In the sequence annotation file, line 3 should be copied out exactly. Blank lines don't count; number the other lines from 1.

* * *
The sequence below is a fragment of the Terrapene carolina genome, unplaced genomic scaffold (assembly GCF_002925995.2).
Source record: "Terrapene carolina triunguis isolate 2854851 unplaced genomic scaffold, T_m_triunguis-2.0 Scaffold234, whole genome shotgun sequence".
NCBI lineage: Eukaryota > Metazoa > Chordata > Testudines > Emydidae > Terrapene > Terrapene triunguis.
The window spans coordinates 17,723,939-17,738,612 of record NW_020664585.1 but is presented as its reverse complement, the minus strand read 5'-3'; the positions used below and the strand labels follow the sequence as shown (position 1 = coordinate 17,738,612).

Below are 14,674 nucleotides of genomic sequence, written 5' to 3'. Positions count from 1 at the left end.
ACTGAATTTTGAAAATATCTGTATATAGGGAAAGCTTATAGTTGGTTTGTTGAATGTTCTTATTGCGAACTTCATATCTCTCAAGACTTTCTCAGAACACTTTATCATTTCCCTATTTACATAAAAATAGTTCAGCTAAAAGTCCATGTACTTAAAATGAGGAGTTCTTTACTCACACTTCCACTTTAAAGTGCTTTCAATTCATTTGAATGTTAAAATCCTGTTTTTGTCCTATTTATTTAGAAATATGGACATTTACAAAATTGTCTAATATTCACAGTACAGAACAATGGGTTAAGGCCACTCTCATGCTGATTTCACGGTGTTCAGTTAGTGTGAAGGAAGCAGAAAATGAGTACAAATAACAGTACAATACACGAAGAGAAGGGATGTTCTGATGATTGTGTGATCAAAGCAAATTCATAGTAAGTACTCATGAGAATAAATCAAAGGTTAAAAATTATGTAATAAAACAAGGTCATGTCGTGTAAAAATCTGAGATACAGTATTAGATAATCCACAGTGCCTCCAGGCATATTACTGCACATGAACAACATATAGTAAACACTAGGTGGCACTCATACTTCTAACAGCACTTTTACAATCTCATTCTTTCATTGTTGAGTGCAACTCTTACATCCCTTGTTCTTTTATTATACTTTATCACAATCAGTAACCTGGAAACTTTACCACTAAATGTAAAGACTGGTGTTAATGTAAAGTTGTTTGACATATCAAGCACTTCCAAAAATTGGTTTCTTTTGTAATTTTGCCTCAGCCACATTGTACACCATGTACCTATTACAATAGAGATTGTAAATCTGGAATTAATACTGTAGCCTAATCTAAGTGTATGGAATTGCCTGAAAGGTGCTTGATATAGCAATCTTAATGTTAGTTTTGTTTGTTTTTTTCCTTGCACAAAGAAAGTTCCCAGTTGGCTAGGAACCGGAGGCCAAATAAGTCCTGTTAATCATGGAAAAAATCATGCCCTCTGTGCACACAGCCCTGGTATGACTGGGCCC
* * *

NCBI lineage: Eukaryota > Metazoa > Chordata > Testudines > Emydidae > Terrapene > Terrapene triunguis.